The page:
AKA Wimindji, Wimminji, Tjapangarti, Tjapangardi
49 Career Overall Rank
88 2017 Market Rank
During a ten-year period between 1986, the year in which the art centre in Balgo Hills was established, and the mid 1990’s, by which time he was almost totally blind, Wimmitji Tjapangarti produced no more than 200 works of which none exceed 120 x 90 cm in size.
Only 61 have appeared on the secondary market, of which 38 have sold. His record price is $78,000 for an untitled 1990 work measuring 120 x 85 cm sold at Lawson-Menzies in June 2006 (Lot 58), which fell within the estimated $70,000-$90,000 price range. This was more than twice the price achieved for his next highest result at the time. Kutu 1989 measuring just 120 x 60 cm sold for $35,750 in Sotheby’s July 2004 sale. His most spectacular success at auction was for Artists Country 1990 estimated by Sotheby’s to sell for $8,000-12,000 in its June 1998 sale (Lot 209). This complex 120 x 85 cm work that had featured in the artists exhibition with his wife Eubena Nampijin at Gallerie Gabrielle Pizzi eight years earlier sold for $32,200 and still occupies the artists seventh highest record. 2015 was a very good year for this artist with 4 of the 6 works on offer selling. Of these, three entered his top ten results. A new second highest mark was set when Artist's Country (Iirrawilli) 1989 sold for $48,800 at Mossgreen's Alan Boxer Collection sale. Another work in the Laverty sale at Deutscher & Hackett became the new third highest result when sold for $45,600. And the peter Elliott sale at Mossgreen saw Artist's Country (Wantjanmurra) 1992 sell for $39.040, Wilmmitji's 5th highest result to date.
All of Wimmitji’s highest selling works were created prior to 1992 and all are less than 120 x 90 cms in size. Provenance is not an issue here, as Wimmitji painted his entire oeuvre for Warlayirti artists which sold his works through highly reputable galleries, principally in Sydney and Melbourne.
While Wimmitji’s works have only recently begun to perform well at auction. They are rare and collectors have just woken to the fact that it is a fortunate collector indeed that has one in their collection. They are greatly undervalued in today’s market. He, along with Sunfly Tjampitjin, were the most senior male participants in the earliest days of the Balgo Hills art centre, which was established in 1986. He painted for less than ten years, as he was blind and very frail toward the end of his life. Paintings created between 1989 (by which time he had grasped and become highly accomplished in the medium) and 1993 (when his eyesight began to fail him) number no more than 50 works, all of which will, in time, come to be recognised as masterpieces of the formative period of Kukatja and Wangkajunga art.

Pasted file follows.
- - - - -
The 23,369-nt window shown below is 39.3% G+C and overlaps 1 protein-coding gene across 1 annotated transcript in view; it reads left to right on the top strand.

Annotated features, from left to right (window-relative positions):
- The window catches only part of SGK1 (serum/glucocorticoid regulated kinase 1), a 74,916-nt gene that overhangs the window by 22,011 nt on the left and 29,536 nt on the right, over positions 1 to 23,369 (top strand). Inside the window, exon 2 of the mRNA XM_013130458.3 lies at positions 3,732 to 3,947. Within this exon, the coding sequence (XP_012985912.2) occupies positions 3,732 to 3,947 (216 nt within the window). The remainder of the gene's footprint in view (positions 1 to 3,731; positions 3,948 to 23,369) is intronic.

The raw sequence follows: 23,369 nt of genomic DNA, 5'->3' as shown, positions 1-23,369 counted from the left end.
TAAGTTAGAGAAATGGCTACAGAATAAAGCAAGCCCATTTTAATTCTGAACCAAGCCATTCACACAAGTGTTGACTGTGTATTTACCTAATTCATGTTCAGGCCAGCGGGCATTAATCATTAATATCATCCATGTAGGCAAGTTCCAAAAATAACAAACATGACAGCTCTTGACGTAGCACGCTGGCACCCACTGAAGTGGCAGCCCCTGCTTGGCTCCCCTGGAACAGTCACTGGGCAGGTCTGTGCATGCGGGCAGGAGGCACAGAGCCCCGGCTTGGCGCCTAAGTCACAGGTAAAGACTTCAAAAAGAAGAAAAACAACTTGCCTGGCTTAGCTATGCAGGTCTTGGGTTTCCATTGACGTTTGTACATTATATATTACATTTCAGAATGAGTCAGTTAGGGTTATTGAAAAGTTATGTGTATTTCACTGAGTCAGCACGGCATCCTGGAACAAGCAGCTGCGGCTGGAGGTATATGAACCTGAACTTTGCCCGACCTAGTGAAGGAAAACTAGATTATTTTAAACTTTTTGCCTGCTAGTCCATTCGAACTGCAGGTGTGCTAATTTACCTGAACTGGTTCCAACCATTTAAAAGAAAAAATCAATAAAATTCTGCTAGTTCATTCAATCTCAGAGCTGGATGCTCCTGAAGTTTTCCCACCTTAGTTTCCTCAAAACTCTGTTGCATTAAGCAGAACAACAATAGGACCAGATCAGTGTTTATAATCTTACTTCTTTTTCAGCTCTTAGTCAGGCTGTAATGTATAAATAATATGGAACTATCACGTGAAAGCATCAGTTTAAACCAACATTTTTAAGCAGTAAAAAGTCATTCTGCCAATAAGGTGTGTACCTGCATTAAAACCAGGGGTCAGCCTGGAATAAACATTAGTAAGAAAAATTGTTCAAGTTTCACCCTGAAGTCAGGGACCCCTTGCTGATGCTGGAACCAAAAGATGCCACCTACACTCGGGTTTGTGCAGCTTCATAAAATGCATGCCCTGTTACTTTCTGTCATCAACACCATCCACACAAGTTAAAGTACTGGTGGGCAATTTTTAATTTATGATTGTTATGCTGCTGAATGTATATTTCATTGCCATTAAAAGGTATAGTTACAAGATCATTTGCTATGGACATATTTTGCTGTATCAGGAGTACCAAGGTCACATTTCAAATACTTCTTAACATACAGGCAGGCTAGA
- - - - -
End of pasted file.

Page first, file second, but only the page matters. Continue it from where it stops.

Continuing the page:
Born in Kutakurtal around 1924, Wimmitji Tjapangarti moved to the old Balgo mission in 1943 as a young initiated man. He began painting alongside his wife Eubena Nampitjin when in his 60’s and together, they created a unique shared aesthetic 'quite different from that of the other Balgo painters' (Watson 1997: 49). Their early works, produced at the Adult Education Centre, were predominantly rendered in a palette of browns with areas of white dotting and lines, which from the outset were identifiably more detailed and refined than works by their contemporaries. As the Warlayirti Art Centre developed during the early 1990’s from a one room ‘donger’ and moved into a former accommodation block, the two artists began to paint more individually and their works exhibited growing differentiation. While the artistic evolution of Balgo art was influenced by the progressive introduction of new acrylic paints, Wimmitji did not employ the floral colours, pastel greens and pinks, which were available from 1989 onwards. He did however add new shades of red and yellow in creating his minutely detailed cartographic renditions of his country and the stories relating to it.